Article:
During the course of this novel, set over 12 days leading up to Hurricane Katrina, Esch, a teenager living in wretched poverty with three brothers and an alcoholic father, discovers she’s pregnant. Her brother’s pitbull, a champion of illegal dogfighting, has just delivered her first litter of puppies. And Hurricane Katrina is brewing in the Gulf of Mexico nearby.
The lack of opportunity in these kids’ lives is heartbreaking. Esch’s mother died giving birth to her youngest brother, a waif desperate for attention. Her other brothers struggle, and one only shows affection to his violent dog. Her father, when he is around, is drunk and occasionally abusive. Esch has sex with a creep who will barely touch her with his hands, let alone kiss her. She thinks she loves him.
So far, so ugly. Yet this is one beautiful book, a captivating read. It is no wonder it has just been listed as a finalist in America’s National Book Award.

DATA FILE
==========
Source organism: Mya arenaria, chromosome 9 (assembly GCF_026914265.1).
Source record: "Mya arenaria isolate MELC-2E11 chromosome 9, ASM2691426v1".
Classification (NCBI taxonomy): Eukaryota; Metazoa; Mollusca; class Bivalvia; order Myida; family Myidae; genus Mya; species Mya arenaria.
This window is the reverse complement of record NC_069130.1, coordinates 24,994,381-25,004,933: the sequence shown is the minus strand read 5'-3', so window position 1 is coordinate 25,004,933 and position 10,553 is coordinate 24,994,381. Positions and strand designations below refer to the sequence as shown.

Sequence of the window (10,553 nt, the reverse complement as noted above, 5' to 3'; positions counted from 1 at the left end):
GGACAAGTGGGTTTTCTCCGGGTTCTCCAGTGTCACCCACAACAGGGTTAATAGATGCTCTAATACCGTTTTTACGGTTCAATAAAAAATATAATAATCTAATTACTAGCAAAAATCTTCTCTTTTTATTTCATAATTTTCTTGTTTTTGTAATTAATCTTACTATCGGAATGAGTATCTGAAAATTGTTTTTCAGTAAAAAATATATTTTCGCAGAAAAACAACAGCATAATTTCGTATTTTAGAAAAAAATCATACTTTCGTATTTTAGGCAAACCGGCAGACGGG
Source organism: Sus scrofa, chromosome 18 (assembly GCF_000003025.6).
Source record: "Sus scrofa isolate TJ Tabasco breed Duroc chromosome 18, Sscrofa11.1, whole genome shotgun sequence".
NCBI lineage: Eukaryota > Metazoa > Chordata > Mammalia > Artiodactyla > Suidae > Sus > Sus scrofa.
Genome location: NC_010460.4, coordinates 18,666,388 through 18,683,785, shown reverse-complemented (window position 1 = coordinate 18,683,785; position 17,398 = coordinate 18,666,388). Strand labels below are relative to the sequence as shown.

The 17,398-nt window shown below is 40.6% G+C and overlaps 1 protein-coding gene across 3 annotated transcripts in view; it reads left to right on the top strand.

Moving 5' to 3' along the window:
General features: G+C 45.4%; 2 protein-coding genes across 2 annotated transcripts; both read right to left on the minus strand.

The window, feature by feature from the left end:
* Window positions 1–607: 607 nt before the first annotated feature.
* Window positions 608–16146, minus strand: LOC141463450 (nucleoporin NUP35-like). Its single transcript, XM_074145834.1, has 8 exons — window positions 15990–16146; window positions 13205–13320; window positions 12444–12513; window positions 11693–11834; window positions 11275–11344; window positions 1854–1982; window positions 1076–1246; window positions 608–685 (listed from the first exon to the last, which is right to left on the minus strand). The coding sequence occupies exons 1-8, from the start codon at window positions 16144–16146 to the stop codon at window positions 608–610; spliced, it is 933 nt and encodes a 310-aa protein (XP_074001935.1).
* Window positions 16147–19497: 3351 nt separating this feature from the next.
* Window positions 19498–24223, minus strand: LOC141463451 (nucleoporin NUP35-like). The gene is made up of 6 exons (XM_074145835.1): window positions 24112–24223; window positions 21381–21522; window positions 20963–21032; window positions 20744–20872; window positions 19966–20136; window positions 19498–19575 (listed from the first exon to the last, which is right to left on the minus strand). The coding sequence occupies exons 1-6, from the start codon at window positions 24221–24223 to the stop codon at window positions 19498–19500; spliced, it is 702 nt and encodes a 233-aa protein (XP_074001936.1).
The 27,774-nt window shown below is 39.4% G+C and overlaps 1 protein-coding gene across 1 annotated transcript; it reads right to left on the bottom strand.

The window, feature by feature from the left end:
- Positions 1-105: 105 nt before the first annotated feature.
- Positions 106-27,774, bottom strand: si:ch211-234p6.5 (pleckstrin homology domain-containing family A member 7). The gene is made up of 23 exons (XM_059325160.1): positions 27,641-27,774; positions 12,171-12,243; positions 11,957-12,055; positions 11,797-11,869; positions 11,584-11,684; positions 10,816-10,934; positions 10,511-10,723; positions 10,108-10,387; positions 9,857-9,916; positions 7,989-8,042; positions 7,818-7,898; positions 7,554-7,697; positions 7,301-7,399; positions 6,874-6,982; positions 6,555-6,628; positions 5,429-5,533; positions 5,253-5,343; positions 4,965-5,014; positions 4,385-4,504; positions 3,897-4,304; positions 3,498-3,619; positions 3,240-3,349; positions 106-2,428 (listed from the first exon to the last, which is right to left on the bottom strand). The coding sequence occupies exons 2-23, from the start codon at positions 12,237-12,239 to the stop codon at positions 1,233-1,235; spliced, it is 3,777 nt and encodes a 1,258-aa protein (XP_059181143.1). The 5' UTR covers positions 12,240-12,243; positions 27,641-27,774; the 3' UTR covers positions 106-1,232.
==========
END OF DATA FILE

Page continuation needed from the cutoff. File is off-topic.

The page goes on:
As muscly as Esch’s brothers, as muscly as China the fierce pit bull, Salvage the Bones’ heroes and villains mirror the dramas of the Greek myth that captivates Esch. Medea – a Greek sorceress who murders her children to punish her husband for taking another bride – is the dog China, a brutal mother. Medea is Hurricane Katrina.
This story belongs to some of those worst affected by hurricane Katrina, the impoverished African American communities of Mississippi’s gulf towns. Lean bones of prose plumped with adroit metaphor make it a future classic. I dare you to put it down during the final three chapters.
Reviewed October 2011